Once basic needs are met through adequate compensation, people typically are interested in something more - something that touches them emotionally. Noncash rewards that fall into the category of hedonistic luxuries often fit the bill, having a greater impact than cash incentives.

What kinds of incentives motivate people?

Perks such as high-end merchandise, electronics, jewelry and spa treatments; group or individual travel; movie, sports and theater tickets; fine dining; automobile leasing; stock options; and even time off work are highly desirable offerings that provide incremental lifts in sales performance over established, traditional commission-only programs. Why? Because they have widespread trophy value and brag-appeal, which makes people willing to work harder for them.

Let's go back and talk about why cash incentives are not quite as effective. When offered cash rewards, people become practical, economical and, unfortunately, less willing to work for them.

Recipients consider cash rewards to be extra money. They use the funds to pay for ordinary, everyday living expenses and bills instead of pampering themselves with what are commonly perceived as nonessential or luxury items.

Cash incentives can also become an expected form of compensation. This can create dissatisfaction when the program ends because recipients feel they've taken a pay cut. Further, after only a short time, most cash incentive winners don't remember what they did with their reward; they don't remember why they received it or what they used the money for.

Do incentive programs work?

Sales incentive programs are perhaps the biggest, most logical, bottom-line boosters because their results are readily measurable in the form of sales revenue generated.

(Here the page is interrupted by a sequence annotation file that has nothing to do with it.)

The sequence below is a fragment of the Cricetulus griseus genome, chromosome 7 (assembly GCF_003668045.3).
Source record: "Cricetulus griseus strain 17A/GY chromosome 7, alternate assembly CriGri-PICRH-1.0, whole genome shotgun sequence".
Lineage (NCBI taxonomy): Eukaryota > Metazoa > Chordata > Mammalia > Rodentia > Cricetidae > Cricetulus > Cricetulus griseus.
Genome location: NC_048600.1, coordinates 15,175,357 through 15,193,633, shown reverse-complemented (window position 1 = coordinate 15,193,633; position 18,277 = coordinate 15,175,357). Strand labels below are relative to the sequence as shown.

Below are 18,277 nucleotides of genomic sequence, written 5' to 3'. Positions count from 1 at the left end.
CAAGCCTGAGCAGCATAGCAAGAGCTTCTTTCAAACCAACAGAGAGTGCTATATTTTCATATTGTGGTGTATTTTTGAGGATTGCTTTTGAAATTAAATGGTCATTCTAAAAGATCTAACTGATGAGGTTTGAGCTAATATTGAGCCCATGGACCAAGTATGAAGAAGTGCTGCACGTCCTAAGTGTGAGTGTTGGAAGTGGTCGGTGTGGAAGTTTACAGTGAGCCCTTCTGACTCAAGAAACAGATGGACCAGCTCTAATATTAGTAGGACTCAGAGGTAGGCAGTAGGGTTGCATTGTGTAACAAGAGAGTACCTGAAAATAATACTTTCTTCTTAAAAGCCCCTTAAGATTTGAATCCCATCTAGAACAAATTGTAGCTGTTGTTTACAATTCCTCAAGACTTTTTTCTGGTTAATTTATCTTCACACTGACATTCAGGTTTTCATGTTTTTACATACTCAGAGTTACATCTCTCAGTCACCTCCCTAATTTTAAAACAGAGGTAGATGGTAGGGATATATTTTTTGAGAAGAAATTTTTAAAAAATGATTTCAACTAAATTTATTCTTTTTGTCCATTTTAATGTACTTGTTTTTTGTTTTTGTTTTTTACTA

The plans speak for themselves, with numbers that back them as proof. Research also confirms that incentive programs work. A study by the Forum for People Performance Management and Measurement found that on average, during the lifetime of a program, incentivized sales nearly double. A major study from the Site International Foundation confirmed that incentives increase work performance by an average of 22 percent - on top of going a long way to improve morale.

And a study by the Gallup Poll and Carlson Marketing Group shows that incentive programs that combine sales performance measurements with rewards equal success.

Is it wise to label incentives discretionary?

Ironically, many companies are willing to invest in everything from capital improvements to research and development, but they are often hesitant to include incentive programs in their arsenal of business tools.

This is because incentive programs are viewed as a discretionary expense, rather than an investment opportunity. This is a huge mistake. Incentive programs can make more money at less risk than most other things companies can do.

So whether you're interested in generating new or incremental sales, improving sales effectiveness, or simply getting a faster start to a new product or service launch, incentive programs can be very useful in achieving your company's goals.

Get going today by giving your sales team the motivational nudge; dangle the proverbial carrot in front of their noses with an incentive program. It will be sure to generate more revenue and boost your bottom line. end of article

Peggy Bekavac Olson founded Strategic Marketing, a full-service marketing and communications firm specializing in financial services and electronic payment companies, after serving as vice president of marketing and communications for TSYS. She can be reached at 480.706.0816 or peggyolson@smktg.com. Information about Strategic Marketing can be found at www.smktg.com.